Francis Ford Coppola has fond memories of seeing Michael Powell’s The Tales of Hoffmann with his brother August. "As you can imagine, I’d never seen this type of thing. Whenever I think of my brother, some part of me thinks of The Tales of Hoffmann." When Coppola settled into a filmmaking career during the 1970s, he — along with other directors on the rise, such as Martin Scorsese — praised the stunning work of Powell and his moviemaking partner Emeric Pressburger (who dubbed themselves the Archers). They revived an interest in the duo, rallying for home video releases and more throughout the years.
Although Powell — who did the majority of the directing — has now been established as a premiere filmmaking talent, his career tells a different story. Powell's 1960 movie Peeping Tom vilified the English director and essentially destroyed his career. The voyeuristic tale about a serial killer who murders women and captures their death on film was controversial at the time for its sexual, violent overtones, but the 1970s dream team of upcoming directors helped reveal its genius and influence.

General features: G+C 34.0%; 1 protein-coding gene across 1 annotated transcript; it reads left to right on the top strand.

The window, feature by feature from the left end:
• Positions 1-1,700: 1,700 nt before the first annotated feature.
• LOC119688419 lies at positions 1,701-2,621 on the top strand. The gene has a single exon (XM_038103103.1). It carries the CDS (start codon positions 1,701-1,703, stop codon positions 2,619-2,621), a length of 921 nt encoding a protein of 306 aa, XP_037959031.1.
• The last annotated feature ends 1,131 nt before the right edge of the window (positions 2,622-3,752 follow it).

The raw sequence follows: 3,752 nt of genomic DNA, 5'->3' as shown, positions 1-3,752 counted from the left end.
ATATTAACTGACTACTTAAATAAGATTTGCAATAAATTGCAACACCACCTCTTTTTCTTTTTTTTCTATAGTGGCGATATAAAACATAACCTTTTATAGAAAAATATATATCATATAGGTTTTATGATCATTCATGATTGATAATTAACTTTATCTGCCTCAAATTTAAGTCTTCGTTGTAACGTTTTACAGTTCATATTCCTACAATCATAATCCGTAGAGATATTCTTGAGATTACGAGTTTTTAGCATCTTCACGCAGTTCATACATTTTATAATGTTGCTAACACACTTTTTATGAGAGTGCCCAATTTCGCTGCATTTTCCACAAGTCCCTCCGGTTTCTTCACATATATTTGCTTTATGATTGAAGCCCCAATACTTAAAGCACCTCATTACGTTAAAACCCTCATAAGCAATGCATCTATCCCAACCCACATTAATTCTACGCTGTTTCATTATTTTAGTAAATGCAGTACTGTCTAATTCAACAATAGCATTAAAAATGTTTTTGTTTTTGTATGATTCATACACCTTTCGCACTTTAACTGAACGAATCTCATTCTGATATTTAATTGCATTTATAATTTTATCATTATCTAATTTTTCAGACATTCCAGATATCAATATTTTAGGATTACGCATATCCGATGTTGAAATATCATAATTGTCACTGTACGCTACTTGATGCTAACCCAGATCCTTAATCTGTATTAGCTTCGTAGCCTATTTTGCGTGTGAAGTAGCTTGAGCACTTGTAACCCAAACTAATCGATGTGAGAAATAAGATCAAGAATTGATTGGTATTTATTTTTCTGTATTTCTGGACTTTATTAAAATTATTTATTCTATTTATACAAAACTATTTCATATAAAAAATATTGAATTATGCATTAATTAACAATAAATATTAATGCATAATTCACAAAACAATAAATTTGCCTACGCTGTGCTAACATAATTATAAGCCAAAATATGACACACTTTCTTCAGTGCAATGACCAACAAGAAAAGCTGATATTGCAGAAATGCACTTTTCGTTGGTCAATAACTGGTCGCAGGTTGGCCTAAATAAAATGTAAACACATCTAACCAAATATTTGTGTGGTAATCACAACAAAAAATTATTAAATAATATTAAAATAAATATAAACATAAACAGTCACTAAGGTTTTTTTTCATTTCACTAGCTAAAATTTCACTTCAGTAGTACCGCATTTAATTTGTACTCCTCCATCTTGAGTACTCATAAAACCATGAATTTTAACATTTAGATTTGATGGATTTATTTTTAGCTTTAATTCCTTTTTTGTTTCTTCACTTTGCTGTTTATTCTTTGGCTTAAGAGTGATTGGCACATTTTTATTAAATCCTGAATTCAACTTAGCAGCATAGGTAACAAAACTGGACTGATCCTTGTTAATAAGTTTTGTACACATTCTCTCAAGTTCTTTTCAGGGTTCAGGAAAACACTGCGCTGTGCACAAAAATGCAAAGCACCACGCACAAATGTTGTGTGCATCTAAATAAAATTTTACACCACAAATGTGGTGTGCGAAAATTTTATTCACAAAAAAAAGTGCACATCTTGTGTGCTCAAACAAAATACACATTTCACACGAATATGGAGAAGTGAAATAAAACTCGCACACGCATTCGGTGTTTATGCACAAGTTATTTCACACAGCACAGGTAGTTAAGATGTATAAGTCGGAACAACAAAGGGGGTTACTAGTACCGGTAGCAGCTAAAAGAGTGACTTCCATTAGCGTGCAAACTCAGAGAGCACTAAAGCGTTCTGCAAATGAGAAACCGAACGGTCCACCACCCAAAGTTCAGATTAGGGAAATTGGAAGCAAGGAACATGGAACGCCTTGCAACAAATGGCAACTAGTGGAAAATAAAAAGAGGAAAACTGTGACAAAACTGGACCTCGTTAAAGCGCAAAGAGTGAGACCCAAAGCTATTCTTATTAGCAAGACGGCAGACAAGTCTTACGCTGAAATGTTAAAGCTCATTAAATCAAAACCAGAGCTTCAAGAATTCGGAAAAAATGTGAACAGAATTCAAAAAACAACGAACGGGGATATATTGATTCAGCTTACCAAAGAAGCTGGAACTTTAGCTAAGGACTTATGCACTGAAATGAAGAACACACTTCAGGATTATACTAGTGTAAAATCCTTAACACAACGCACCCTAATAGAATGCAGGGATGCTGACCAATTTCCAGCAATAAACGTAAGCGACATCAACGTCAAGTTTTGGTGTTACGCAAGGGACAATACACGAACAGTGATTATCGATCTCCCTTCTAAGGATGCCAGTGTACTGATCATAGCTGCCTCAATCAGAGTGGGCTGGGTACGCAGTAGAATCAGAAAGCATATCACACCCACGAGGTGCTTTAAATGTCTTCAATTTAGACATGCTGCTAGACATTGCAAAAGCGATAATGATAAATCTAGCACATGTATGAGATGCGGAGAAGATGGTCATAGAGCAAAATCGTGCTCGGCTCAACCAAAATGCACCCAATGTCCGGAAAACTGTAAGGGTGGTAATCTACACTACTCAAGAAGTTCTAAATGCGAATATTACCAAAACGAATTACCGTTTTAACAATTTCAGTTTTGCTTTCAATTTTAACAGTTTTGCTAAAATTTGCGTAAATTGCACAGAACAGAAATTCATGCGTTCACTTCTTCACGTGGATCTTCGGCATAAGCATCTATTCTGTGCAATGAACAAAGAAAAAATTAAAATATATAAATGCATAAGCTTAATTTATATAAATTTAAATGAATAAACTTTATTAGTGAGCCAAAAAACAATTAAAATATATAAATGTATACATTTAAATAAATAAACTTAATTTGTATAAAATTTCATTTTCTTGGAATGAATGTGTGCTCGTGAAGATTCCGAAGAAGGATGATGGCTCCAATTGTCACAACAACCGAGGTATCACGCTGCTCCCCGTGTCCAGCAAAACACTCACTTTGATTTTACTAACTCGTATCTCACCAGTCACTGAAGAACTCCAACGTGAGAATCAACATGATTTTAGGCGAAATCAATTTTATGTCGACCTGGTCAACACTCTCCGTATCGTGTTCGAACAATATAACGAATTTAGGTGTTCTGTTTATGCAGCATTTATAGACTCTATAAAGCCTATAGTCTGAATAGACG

It should come as no surprise then that Coppola modeled his famous Zoetrope studio after Powell's home base in England. The British film studio Pinewood was where Powell made most of his movies — many of them landmarks in British filmmaking, like Oliver Twist
and The Red Shoes
. There is now a theater there named after the director. Before Powell's death in 1990, Coppola invited the filmmaker to Zoetrope and they had several meetings. Powell became
his technical advisor, and a video of the two filmmaking greats discussing the importance of studios was recently posted on Tumblr Cinephilia & Beyond
. (Is that Coppola's son Roman tagging along?) "There's something about the atmosphere of a studio which is for me home," Powell says to Coppola in the brief, rare clip. Both men clearly consider the studio a heart of a film, and the clip is a neat look at two generations of auteurs sharing a common bond.